Understanding Between Screens Tilts

Responsible Investing In a Peer Sensitive World

Increasing the engagement of superannuation fund members is a noble aim with many interesting consequences. One consequence is that members start thinking about how the use of superannuation capital aligns with the member’s own values. The response of many funds is to offer members investment solutions aimed specifically at promoting environmental, social and/or governance (ESG) objectives—what we call responsible investing.


Of course, member demand is not the only reason a superannuation fund may choose to adopt a responsible investing solution. There are several other valid reasons including fund trustees’ beliefs that responsible investing can add to returns or reduce risks over the long term  or that as a fiduciary,  responsible investing is the legally or morally right thing for the fund to do.1 Finally, it could be the fund’s desire to pay back the Federal Government, which underwrites the superannuation system with mandated contributions and substantial tax concessions, a kind of “social dividend”.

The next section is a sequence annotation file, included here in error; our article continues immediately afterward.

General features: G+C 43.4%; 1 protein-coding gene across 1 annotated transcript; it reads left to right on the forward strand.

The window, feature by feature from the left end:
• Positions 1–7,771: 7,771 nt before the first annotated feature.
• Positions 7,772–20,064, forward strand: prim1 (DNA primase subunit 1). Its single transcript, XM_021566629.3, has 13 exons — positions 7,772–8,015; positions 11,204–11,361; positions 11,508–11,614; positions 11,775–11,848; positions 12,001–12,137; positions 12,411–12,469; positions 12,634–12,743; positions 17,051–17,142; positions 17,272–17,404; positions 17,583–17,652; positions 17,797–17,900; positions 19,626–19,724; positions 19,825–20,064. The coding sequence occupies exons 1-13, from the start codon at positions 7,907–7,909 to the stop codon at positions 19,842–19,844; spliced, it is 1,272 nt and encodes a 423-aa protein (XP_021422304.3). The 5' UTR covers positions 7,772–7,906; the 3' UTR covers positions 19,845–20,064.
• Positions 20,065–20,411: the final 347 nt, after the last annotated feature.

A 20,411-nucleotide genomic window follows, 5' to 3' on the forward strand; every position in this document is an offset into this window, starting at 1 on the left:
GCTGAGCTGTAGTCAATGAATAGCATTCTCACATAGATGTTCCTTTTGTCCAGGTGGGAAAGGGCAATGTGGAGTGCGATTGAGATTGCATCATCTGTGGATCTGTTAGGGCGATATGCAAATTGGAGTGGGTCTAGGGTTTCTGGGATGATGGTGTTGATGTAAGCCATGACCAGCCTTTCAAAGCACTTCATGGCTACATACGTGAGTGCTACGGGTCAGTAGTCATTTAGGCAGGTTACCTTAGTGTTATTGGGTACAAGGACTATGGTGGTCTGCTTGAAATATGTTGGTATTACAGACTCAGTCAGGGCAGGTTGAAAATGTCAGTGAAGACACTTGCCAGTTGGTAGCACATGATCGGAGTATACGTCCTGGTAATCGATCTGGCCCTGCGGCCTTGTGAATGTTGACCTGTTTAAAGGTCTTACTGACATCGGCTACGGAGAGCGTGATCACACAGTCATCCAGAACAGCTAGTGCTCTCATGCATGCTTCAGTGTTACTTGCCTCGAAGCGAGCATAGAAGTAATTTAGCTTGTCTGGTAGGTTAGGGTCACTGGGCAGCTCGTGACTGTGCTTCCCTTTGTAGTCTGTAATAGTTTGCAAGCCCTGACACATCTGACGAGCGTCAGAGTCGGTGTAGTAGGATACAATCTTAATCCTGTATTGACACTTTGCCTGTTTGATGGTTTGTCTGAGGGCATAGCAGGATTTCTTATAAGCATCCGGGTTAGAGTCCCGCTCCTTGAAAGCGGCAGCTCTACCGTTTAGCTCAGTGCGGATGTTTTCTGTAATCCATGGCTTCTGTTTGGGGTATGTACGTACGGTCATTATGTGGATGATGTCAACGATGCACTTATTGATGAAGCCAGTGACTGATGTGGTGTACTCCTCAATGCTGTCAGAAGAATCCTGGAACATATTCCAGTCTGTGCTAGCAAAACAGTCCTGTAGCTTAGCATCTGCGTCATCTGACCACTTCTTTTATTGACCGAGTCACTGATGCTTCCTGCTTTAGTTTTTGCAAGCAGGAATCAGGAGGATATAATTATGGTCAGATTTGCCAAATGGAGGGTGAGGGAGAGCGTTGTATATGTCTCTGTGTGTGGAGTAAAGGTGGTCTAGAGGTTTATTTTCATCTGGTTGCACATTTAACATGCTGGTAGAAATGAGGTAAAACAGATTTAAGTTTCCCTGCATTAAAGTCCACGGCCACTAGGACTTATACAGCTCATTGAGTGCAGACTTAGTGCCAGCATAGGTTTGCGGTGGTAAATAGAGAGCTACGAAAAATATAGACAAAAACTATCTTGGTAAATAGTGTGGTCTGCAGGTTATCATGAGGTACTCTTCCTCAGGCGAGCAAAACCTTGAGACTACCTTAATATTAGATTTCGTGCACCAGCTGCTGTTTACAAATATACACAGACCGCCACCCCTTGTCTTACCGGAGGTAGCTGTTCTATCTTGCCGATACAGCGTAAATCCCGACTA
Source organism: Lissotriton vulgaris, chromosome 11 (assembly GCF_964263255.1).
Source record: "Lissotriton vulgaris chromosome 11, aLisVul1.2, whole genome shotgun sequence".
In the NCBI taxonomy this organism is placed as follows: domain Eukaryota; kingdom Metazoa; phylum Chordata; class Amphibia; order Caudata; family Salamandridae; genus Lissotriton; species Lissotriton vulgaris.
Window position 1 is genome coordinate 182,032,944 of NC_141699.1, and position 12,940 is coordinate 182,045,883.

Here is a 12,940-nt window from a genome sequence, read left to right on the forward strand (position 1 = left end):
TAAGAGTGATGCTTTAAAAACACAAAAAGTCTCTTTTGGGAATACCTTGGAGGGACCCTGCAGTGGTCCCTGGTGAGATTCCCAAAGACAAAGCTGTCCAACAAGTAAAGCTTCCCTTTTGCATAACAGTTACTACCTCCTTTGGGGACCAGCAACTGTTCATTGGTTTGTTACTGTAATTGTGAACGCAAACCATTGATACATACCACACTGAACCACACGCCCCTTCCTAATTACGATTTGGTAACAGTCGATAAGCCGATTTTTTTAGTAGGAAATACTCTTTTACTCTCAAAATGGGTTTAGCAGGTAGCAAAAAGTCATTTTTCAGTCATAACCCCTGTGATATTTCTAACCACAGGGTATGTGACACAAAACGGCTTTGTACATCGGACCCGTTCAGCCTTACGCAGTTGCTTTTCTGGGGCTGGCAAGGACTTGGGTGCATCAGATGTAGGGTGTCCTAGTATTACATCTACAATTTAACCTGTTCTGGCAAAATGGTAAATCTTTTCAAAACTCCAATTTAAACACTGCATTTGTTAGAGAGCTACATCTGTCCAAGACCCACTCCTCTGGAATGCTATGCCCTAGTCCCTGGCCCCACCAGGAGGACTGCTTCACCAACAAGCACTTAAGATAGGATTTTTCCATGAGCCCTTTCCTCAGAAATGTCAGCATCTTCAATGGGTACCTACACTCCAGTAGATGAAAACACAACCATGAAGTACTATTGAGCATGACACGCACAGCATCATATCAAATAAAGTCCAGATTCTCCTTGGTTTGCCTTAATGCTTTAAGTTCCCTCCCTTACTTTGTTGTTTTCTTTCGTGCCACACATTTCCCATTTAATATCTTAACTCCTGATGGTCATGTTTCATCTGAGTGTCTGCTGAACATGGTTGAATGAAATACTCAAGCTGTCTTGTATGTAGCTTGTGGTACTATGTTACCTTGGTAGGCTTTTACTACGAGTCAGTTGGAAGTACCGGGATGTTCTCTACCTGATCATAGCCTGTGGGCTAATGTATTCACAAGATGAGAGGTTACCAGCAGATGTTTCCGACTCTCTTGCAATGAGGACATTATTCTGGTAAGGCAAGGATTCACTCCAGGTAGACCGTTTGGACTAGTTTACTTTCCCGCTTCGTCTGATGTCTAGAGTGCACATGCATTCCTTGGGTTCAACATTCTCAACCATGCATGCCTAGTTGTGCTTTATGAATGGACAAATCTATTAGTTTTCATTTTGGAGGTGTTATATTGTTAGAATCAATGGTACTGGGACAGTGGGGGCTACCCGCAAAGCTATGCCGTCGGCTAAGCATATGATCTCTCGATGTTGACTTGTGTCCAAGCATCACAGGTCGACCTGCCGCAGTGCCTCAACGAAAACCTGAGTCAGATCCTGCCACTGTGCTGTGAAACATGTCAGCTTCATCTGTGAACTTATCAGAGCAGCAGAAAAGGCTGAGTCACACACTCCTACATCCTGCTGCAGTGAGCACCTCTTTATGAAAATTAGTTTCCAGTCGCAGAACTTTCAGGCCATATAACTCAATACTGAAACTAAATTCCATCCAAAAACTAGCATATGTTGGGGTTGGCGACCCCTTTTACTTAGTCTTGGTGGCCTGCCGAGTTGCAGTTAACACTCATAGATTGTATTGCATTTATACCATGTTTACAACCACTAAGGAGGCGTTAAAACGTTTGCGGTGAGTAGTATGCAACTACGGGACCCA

1 “Fiduciary Duty in the 21st Century”, published by the United Nations Environment Programme Finance Initiative and The Generation Foundation in 2015, concludes that responsible investing is an obligatory part of superannuation trustees’ fiduciary duty to members (see www.unpri.org).

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Raewyn Williams
Raewyn Williams

Managing Director

Research

+61 434 372 210
Raewyn Williams
Raewyn Williams
Jennifer Sireklove
Jennifer Sireklove, CFA

Director of Responsible Investing

 

 

Jennifer Sireklove
Jennifer Sireklove, CFA
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